ago that observing animals was simply more engaging than killing and

eating them (_the_ sizzling interest among my rustic schoolmates way-

back-then). But I'm _not_ some naive "fuzzy-syndrome" or "peaceable-

kingdom" type. Birding adds a wild-quarry savor to vegetarian life, but

I have never lambasted carnivorous naturalists, nor affected airs of

greater holiness merely because the smoke of burnt offerings does not

cling to _my_ robes.

You can't imagine how disturbing this dream was! I was in such a

stew, I couldn't get back to sleep afterward, so I went downstairs to

raid the fridge. Nothing was there but tofu-dogs, boiled rice and salad

greens! Am I going mad ?

--Urgently Need A Spiedie Reply in W. Danby

Dear Urgently in Need of a Spiedie:

How completely and utterly repulsive! What kind of monster are you?

Only the basest, most deprived sort of person would even consider

putting Tabasco sauce on shorebirds. Tabasco should be reserved for

large Larids, mergansers and loons. Shorebirds require a more sensitive

touch--a lemon-basil-poppyseed vinagrette with capers, perhaps, served

with a nice white wine.

DEAR TICK:

I've been reading about the American Avocet that's been disporting

her/himself around the breakwater and the light house. I wasn't able to

get myself out there, though. But I have a fairly intimate acquaintance

with American Avocets--I get to spend a day or so each December

scanning Bolinas Bay in California, where lots of them winter. Seeing

that I can picture the bird in brilliant detail, and I can definitely

visualize what one would look like out by the Cayuga Lake lighthouse,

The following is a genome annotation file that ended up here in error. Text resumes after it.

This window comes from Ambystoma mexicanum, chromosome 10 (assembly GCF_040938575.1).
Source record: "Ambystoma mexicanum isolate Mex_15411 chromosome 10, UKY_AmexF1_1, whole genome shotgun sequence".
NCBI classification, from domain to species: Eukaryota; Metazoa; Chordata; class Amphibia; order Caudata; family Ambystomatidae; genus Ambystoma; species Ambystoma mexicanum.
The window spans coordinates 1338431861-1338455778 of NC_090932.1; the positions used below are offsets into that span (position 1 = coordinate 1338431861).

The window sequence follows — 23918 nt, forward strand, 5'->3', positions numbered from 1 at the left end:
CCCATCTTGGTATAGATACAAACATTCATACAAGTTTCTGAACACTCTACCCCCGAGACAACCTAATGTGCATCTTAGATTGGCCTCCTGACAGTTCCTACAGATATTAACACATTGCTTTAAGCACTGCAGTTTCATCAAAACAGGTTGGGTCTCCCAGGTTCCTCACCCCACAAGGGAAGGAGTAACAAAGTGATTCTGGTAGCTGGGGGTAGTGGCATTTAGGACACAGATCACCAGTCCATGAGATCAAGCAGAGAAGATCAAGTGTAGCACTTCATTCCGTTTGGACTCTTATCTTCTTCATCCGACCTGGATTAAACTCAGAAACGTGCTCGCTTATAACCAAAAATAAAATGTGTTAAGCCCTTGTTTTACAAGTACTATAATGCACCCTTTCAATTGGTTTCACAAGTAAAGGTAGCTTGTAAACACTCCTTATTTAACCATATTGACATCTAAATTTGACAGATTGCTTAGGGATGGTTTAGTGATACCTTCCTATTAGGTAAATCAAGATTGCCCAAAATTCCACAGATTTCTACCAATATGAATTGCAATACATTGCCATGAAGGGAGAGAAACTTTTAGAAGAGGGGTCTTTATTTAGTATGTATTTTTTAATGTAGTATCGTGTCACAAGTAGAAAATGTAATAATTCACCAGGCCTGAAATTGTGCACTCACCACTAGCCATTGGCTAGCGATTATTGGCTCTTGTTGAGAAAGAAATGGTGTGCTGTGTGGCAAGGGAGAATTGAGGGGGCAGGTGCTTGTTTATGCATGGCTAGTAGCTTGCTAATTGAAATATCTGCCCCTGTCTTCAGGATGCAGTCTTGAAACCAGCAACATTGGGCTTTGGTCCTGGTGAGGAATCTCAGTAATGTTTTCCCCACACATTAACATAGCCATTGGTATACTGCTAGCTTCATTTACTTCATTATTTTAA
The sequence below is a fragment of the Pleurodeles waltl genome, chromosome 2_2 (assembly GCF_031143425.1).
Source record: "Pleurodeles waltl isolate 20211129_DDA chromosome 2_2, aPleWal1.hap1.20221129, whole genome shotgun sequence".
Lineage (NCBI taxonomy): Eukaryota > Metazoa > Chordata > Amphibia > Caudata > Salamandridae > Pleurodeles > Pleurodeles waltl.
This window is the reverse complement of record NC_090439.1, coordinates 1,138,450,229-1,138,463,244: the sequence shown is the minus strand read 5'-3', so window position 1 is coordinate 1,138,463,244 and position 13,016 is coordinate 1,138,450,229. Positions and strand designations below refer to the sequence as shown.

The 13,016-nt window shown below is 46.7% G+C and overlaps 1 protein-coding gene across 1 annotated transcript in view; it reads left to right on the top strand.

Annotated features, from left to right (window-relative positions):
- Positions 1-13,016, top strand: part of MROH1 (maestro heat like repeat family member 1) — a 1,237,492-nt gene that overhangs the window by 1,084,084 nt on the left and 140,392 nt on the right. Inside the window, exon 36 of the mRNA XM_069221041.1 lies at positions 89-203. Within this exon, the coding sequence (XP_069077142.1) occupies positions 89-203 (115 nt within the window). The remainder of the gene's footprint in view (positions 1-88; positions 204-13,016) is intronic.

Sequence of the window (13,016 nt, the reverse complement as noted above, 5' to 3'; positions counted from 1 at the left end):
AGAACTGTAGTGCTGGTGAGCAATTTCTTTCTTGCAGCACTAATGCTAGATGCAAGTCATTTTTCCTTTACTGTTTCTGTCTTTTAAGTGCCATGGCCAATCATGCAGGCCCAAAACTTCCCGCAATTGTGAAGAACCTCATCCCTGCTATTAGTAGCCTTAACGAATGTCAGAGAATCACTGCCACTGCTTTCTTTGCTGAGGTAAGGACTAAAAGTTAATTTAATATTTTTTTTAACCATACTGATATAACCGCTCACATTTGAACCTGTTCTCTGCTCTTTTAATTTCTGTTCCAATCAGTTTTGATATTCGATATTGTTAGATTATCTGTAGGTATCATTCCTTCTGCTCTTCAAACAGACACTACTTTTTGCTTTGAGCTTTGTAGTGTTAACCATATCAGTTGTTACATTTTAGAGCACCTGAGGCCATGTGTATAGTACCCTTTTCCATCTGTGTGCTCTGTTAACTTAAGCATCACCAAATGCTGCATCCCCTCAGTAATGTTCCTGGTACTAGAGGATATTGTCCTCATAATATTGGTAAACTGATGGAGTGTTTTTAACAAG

can I count that for my David Cup list?

--Visionary on North Aurora Street

Dear Visionary:

Did you read my reply to The Eviscerator in last month's column? If

so, you should be acutely aware that feelings of intimacy with a bird

are suggestive of deeper, more serious problems--for the bird, that is.

The last one (Kentucky Warbler) that was the focus of a Cupper's

feelings of intimacy got the warm fuzzies all right--the poor shell of a

bird was stuffed, and I don't mean with a smorgasbord of spiders and

caterpillars. Talk about padding your totals! These avocets, do you

know them inside and out? Don't let your relationship with them

amount to little more than fluff. Take heart and save face謡ait, cut

that--oh, shoot--no, no, don't! I guess what I mean is, don't open this

thing up any further.

DEAR TICK:

The other night I woke up in a cold sweat. I realized I had had a

premonition in my dreams of the passage of Hurricane Ned through

central New York later this season. In my dream, I found a moribund

Fea's Petrel at Long Point State Park. I was faced with a terrible

dilemma: The competitive Cupper in me told me to run to a phone and